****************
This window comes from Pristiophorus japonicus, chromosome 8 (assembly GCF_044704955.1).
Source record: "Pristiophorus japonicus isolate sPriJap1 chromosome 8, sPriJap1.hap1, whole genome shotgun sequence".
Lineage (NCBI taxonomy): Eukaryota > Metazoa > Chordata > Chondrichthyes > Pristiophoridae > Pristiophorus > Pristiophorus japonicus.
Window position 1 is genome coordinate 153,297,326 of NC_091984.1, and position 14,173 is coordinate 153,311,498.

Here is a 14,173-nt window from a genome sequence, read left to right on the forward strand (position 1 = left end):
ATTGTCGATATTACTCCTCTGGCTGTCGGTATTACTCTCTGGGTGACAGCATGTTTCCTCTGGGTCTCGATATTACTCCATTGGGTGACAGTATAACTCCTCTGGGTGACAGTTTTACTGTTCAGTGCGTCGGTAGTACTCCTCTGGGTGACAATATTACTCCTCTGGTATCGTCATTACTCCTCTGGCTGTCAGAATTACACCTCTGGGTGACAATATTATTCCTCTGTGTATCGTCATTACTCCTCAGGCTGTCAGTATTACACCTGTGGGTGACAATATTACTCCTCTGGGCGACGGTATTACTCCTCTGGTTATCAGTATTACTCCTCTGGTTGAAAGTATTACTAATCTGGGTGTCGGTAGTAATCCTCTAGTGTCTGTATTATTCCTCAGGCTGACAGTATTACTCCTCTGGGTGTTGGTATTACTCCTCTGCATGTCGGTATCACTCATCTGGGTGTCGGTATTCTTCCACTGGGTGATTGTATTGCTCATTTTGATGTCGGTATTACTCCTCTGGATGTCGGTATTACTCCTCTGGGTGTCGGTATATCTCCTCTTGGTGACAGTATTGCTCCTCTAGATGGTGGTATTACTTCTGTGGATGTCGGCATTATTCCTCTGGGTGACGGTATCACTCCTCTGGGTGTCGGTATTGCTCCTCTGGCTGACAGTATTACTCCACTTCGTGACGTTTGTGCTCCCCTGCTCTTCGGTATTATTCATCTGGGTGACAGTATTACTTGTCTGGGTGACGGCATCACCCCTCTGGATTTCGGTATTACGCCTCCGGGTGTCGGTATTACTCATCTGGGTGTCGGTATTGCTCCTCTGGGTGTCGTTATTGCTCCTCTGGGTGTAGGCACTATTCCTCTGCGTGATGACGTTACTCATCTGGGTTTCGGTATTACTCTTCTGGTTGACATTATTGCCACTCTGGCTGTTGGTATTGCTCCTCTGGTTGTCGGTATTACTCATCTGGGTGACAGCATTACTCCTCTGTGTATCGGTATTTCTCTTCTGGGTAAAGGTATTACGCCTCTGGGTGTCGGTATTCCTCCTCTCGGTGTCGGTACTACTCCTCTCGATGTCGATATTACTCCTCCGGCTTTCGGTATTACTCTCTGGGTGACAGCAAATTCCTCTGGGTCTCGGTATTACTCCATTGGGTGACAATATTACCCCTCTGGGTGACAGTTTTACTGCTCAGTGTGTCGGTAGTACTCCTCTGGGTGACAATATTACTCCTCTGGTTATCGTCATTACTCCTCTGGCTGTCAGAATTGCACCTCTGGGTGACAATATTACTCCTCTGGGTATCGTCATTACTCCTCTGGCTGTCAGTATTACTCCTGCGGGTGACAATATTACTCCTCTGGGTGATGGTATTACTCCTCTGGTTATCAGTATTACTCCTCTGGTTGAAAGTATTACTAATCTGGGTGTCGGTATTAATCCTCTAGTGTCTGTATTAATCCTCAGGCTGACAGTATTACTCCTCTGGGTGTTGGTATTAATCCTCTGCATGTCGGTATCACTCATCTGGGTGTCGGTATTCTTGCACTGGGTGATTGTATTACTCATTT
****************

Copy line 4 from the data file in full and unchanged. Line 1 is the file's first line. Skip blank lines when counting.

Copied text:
Window position 1 is genome coordinate 153,297,326 of NC_091984.1, and position 14,173 is coordinate 153,311,498.